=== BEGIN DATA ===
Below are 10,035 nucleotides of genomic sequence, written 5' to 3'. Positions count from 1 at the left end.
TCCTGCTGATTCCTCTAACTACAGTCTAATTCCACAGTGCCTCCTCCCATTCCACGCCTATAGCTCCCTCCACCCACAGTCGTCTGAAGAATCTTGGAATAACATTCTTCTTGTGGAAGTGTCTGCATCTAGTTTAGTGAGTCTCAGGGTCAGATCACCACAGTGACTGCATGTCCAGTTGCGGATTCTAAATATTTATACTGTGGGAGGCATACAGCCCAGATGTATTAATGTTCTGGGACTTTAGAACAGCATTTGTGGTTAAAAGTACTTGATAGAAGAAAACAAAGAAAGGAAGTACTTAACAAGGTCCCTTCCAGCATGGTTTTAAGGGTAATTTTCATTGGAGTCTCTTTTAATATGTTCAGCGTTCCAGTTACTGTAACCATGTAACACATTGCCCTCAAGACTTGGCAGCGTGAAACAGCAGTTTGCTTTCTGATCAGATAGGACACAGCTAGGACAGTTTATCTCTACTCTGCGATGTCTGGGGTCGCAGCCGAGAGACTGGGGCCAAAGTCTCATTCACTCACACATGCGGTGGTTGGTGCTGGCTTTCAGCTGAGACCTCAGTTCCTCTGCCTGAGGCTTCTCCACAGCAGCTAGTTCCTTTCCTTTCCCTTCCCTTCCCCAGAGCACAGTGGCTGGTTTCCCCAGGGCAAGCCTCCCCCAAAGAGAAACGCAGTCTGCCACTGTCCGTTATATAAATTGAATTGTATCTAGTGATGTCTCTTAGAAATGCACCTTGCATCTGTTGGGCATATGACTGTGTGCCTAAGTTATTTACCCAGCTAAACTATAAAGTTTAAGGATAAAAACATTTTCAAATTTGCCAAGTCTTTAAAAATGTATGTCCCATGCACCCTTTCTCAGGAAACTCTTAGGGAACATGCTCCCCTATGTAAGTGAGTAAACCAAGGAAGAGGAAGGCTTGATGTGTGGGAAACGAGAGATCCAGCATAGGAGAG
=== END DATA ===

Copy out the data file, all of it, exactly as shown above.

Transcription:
Below are 10,035 nucleotides of genomic sequence, written 5' to 3'. Positions count from 1 at the left end.
TCCTGCTGATTCCTCTAACTACAGTCTAATTCCACAGTGCCTCCTCCCATTCCACGCCTATAGCTCCCTCCACCCACAGTCGTCTGAAGAATCTTGGAATAACATTCTTCTTGTGGAAGTGTCTGCATCTAGTTTAGTGAGTCTCAGGGTCAGATCACCACAGTGACTGCATGTCCAGTTGCGGATTCTAAATATTTATACTGTGGGAGGCATACAGCCCAGATGTATTAATGTTCTGGGACTTTAGAACAGCATTTGTGGTTAAAAGTACTTGATAGAAGAAAACAAAGAAAGGAAGTACTTAACAAGGTCCCTTCCAGCATGGTTTTAAGGGTAATTTTCATTGGAGTCTCTTTTAATATGTTCAGCGTTCCAGTTACTGTAACCATGTAACACATTGCCCTCAAGACTTGGCAGCGTGAAACAGCAGTTTGCTTTCTGATCAGATAGGACACAGCTAGGACAGTTTATCTCTACTCTGCGATGTCTGGGGTCGCAGCCGAGAGACTGGGGCCAAAGTCTCATTCACTCACACATGCGGTGGTTGGTGCTGGCTTTCAGCTGAGACCTCAGTTCCTCTGCCTGAGGCTTCTCCACAGCAGCTAGTTCCTTTCCTTTCCCTTCCCTTCCCCAGAGCACAGTGGCTGGTTTCCCCAGGGCAAGCCTCCCCCAAAGAGAAACGCAGTCTGCCACTGTCCGTTATATAAATTGAATTGTATCTAGTGATGTCTCTTAGAAATGCACCTTGCATCTGTTGGGCATATGACTGTGTGCCTAAGTTATTTACCCAGCTAAACTATAAAGTTTAAGGATAAAAACATTTTCAAATTTGCCAAGTCTTTAAAAATGTATGTCCCATGCACCCTTTCTCAGGAAACTCTTAGGGAACATGCTCCCCTATGTAAGTGAGTAAACCAAGGAAGAGGAAGGCTTGATGTGTGGGAAACGAGAGATCCAGCATAGGAGAG